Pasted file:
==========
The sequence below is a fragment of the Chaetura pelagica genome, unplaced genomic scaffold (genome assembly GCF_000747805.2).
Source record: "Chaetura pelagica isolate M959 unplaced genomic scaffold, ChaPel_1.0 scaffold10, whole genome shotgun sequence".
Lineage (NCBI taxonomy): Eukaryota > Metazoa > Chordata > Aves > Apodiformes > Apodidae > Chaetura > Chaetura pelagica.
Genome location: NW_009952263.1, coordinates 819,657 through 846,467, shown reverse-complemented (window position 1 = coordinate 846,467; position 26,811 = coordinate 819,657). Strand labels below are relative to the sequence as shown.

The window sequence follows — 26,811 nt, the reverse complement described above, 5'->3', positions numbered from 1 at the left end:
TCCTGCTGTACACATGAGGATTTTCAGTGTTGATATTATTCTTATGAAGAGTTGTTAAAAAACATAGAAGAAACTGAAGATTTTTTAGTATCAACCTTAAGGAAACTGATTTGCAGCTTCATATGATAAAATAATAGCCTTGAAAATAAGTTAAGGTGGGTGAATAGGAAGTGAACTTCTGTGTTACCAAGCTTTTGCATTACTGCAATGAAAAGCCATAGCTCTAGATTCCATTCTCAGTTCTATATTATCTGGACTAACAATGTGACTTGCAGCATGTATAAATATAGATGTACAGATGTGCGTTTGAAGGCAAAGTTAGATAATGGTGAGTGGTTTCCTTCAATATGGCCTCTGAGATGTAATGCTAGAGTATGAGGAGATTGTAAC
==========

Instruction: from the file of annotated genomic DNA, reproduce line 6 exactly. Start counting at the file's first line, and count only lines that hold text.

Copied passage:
TCCTGCTGTACACATGAGGATTTTCAGTGTTGATATTATTCTTATGAAGAGTTGTTAAAAAACATAGAAGAAACTGAAGATTTTTTAGTATCAACCTTAAGGAAACTGATTTGCAGCTTCATATGATAAAATAATAGCCTTGAAAATAAGTTAAGGTGGGTGAATAGGAAGTGAACTTCTGTGTTACCAAGCTTTTGCATTACTGCAATGAAAAGCCATAGCTCTAGATTCCATTCTCAGTTCTATATTATCTGGACTAACAATGTGACTTGCAGCATGTATAAATATAGATGTACAGATGTGCGTTTGAAGGCAAAGTTAGATAATGGTGAGTGGTTTCCTTCAATATGGCCTCTGAGATGTAATGCTAGAGTATGAGGAGATTGTAAC